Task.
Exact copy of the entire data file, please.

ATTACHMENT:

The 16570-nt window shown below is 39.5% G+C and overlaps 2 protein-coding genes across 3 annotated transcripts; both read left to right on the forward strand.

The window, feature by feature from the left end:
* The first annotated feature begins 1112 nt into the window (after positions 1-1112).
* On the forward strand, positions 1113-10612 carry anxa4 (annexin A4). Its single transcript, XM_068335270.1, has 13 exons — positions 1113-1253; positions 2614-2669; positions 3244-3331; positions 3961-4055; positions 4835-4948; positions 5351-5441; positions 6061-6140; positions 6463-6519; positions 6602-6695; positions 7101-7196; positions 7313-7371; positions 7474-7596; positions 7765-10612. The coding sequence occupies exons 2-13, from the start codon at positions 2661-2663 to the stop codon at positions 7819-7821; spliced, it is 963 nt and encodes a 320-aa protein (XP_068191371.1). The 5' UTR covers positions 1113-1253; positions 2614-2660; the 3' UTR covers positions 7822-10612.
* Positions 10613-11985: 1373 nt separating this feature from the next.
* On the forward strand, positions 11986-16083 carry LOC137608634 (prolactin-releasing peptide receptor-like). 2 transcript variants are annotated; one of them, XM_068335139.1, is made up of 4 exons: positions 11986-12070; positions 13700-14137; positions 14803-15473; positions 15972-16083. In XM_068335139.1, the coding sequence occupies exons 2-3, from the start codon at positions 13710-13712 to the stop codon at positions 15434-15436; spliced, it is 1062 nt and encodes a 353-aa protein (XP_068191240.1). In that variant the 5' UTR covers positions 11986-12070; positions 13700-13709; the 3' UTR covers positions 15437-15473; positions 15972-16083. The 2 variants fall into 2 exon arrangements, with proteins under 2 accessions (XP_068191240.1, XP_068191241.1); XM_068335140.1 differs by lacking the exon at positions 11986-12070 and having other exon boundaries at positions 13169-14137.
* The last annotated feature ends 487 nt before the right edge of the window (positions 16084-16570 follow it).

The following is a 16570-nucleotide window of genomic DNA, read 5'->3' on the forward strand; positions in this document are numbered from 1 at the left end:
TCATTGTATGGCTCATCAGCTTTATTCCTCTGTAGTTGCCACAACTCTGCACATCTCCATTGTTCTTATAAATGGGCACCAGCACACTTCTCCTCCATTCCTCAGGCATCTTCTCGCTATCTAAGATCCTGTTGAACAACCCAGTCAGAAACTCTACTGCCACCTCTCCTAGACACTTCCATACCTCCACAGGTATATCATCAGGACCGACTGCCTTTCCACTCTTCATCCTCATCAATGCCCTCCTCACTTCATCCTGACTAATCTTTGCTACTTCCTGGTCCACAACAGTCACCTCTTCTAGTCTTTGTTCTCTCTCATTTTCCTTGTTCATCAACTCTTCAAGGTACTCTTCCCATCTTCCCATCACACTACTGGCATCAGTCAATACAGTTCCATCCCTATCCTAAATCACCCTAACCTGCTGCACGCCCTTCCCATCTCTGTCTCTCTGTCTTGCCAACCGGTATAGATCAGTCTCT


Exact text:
The 16570-nt window shown below is 39.5% G+C and overlaps 2 protein-coding genes across 3 annotated transcripts; both read left to right on the forward strand.

The window, feature by feature from the left end:
* The first annotated feature begins 1112 nt into the window (after positions 1-1112).
* On the forward strand, positions 1113-10612 carry anxa4 (annexin A4). Its single transcript, XM_068335270.1, has 13 exons — positions 1113-1253; positions 2614-2669; positions 3244-3331; positions 3961-4055; positions 4835-4948; positions 5351-5441; positions 6061-6140; positions 6463-6519; positions 6602-6695; positions 7101-7196; positions 7313-7371; positions 7474-7596; positions 7765-10612. The coding sequence occupies exons 2-13, from the start codon at positions 2661-2663 to the stop codon at positions 7819-7821; spliced, it is 963 nt and encodes a 320-aa protein (XP_068191371.1). The 5' UTR covers positions 1113-1253; positions 2614-2660; the 3' UTR covers positions 7822-10612.
* Positions 10613-11985: 1373 nt separating this feature from the next.
* On the forward strand, positions 11986-16083 carry LOC137608634 (prolactin-releasing peptide receptor-like). 2 transcript variants are annotated; one of them, XM_068335139.1, is made up of 4 exons: positions 11986-12070; positions 13700-14137; positions 14803-15473; positions 15972-16083. In XM_068335139.1, the coding sequence occupies exons 2-3, from the start codon at positions 13710-13712 to the stop codon at positions 15434-15436; spliced, it is 1062 nt and encodes a 353-aa protein (XP_068191240.1). In that variant the 5' UTR covers positions 11986-12070; positions 13700-13709; the 3' UTR covers positions 15437-15473; positions 15972-16083. The 2 variants fall into 2 exon arrangements, with proteins under 2 accessions (XP_068191240.1, XP_068191241.1); XM_068335140.1 differs by lacking the exon at positions 11986-12070 and having other exon boundaries at positions 13169-14137.
* The last annotated feature ends 487 nt before the right edge of the window (positions 16084-16570 follow it).

The following is a 16570-nucleotide window of genomic DNA, read 5'->3' on the forward strand; positions in this document are numbered from 1 at the left end:
TCATTGTATGGCTCATCAGCTTTATTCCTCTGTAGTTGCCACAACTCTGCACATCTCCATTGTTCTTATAAATGGGCACCAGCACACTTCTCCTCCATTCCTCAGGCATCTTCTCGCTATCTAAGATCCTGTTGAACAACCCAGTCAGAAACTCTACTGCCACCTCTCCTAGACACTTCCATACCTCCACAGGTATATCATCAGGACCGACTGCCTTTCCACTCTTCATCCTCATCAATGCCCTCCTCACTTCATCCTGACTAATCTTTGCTACTTCCTGGTCCACAACAGTCACCTCTTCTAGTCTTTGTTCTCTCTCATTTTCCTTGTTCATCAACTCTTCAAGGTACTCTTCCCATCTTCCCATCACACTACTGGCATCAGTCAATACAGTTCCATCCCTATCCTAAATCACCCTAACCTGCTGCACGCCCTTCCCATCTCTGTCTCTCTGTCTTGCCAACCGGTATAGATCAGTCTCT